Myopia and Hyperopia, are eye problems caused
by a failure of the eyes to correctly focus.
Myopia is nearsightedness while hyperopia is better
known as farsightedness.
They are refractive error conditions of the eye.
Refractive disorders of the eye
Refractive disorders occur when the eye fails to
refract properly for focusing on the fovea of the
retina. Theoretically, refraction means the bending
of light but in medical terms, it refers to the method
of measuring the strength of the lens needed.
Refraction occurs when light slows down when it
travels from one medium to another of greater density.
All the light particles slow down concurrently when
light hits a flat surface at right angles. Hence,
it continues to travel in a straight line.
However, if light hits a surface at an angle, the
particles that first enter the new medium slow down
first and the rest follow. This causes light to bend.
So, when light passes from the air into the cornea
(the two mediums have a huge difference in density)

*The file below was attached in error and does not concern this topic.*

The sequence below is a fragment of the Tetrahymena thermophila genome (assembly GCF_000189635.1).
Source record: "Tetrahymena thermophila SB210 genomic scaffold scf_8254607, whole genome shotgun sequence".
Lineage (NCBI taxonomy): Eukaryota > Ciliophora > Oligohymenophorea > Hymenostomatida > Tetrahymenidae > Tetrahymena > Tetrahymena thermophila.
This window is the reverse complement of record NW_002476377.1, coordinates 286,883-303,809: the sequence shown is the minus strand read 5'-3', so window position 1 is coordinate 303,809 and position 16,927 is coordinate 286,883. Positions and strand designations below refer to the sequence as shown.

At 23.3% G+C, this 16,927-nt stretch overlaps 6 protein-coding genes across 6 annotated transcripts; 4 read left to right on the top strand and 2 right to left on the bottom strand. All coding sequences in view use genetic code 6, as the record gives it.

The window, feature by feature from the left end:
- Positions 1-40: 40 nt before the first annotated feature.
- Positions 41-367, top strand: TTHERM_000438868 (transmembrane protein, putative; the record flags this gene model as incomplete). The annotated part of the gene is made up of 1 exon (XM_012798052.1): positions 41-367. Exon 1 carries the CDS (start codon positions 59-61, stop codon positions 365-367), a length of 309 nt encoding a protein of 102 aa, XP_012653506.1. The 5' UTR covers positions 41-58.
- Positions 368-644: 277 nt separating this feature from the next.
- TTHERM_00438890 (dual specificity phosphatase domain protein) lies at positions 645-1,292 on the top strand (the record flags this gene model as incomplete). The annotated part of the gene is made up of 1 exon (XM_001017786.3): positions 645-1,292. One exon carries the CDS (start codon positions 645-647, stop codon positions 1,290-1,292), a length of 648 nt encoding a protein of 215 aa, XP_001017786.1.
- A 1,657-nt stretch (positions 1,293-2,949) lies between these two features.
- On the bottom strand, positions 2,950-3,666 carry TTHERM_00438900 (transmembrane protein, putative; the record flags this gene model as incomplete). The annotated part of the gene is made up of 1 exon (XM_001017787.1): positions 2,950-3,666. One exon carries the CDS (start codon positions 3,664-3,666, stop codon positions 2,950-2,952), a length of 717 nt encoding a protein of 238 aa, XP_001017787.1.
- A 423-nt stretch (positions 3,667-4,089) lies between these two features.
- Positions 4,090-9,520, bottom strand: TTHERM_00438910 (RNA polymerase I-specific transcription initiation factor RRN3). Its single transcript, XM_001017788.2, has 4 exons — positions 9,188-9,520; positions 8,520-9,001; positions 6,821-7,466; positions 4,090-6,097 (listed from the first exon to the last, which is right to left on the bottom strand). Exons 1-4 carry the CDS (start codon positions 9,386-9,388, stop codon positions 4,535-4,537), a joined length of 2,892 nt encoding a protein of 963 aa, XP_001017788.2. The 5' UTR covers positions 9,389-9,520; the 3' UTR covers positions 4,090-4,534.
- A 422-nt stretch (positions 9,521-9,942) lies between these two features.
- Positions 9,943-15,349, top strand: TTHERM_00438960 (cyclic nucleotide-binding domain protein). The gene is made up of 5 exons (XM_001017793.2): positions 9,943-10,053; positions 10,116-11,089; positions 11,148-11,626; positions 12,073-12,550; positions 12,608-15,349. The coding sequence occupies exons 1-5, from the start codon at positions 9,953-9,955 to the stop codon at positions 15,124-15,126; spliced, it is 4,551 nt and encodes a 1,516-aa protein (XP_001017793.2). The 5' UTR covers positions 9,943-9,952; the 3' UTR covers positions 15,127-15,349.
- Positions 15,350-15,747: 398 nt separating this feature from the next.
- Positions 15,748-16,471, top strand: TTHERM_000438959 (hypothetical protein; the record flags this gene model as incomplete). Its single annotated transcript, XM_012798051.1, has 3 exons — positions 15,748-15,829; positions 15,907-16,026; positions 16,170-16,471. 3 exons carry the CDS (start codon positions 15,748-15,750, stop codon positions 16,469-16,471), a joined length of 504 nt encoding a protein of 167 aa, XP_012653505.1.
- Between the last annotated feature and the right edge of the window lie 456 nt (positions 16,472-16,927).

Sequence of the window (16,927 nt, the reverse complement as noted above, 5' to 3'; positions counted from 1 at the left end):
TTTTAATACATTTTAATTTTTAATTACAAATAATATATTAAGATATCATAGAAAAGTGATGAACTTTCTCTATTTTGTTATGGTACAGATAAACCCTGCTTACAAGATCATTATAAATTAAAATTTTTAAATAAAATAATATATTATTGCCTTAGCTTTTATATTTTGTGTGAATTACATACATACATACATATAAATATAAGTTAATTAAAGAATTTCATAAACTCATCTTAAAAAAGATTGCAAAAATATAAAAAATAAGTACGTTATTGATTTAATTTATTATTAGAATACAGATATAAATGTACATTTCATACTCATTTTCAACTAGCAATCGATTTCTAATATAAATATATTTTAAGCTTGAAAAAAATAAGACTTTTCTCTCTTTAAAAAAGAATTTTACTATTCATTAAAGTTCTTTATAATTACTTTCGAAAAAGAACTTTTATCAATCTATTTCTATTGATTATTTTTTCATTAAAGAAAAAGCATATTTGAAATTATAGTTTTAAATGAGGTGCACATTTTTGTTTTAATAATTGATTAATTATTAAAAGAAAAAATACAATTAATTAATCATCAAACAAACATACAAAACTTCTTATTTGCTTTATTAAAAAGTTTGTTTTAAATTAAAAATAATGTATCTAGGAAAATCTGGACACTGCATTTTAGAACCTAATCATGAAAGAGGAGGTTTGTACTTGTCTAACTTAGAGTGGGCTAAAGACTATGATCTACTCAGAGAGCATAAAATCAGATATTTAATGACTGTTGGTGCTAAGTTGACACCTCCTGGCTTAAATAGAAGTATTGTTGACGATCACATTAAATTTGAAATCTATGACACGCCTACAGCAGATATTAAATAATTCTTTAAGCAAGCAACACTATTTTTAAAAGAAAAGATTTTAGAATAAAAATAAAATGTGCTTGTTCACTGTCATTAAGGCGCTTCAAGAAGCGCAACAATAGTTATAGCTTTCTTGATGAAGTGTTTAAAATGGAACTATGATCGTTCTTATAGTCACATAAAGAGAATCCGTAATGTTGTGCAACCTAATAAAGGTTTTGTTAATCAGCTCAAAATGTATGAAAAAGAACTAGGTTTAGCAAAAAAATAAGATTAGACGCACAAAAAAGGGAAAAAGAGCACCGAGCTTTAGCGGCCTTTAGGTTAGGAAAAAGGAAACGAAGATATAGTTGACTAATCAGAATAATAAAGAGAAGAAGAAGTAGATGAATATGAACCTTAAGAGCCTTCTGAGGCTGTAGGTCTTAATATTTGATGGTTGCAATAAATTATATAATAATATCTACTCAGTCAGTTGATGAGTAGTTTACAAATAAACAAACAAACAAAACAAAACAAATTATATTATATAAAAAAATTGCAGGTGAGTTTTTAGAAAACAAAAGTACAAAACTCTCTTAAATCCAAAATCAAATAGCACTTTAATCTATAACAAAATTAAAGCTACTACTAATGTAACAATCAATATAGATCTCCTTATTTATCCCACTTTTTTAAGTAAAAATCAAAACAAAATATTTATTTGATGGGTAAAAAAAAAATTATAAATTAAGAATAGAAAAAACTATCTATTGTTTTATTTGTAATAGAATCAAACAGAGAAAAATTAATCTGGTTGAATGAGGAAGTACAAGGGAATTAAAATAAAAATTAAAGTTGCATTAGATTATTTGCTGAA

it refracts and then focuses onto the retina with
the help of the lens of the eye. The eye needs to
accommodate in order to refract light from various
objects, angles and distances. Hence, the lens of
the eye accordingly adjusts its power for focusing
also known as hypermetropia or farsightedness,
occurs when the power of the eye is weaker and
is too small. Hence, the eye cannot focus properly
on near objects, and in extreme cases, it cannot
focus on objects at any distance. The eye needs
to increase its power in order to focus the image
(on the retina) of an object that moves towards
it. In hyperopia since the eye power is less, the
image is blur.
Clinical characteristics of hyperopia
Hyperopia is marked by blurring, asthenopia,
adjusting problems, binocular errors, amblyopia
Correction of hyperopia
For adults with hyperopia the standard treatment
is with ‘plus’ lenses, but surgery
is also an option. LASIK is the most popular
procedure for the correction of mild and moderate
hyperopia. For severe cases, clear lens exchange
in addition with intraocular lens implantation,
remains the commonest line of treatment.
However, there are no established guidelines
for the degree of hyperopic refractive error
that requires prescriptions. Mild hyperopia is
often not given a prescription, especially in
children. This is because various researches
have shown that the eyes is elastic and will
adjust in order to offset for the existence of
anisometropic refractive corrections. However,
too much strain to adjust may result in the risk
of cross-eyes or convergent squint in children.
Hyperopia when left untreated also carries a
high risk of also developing glaucoma.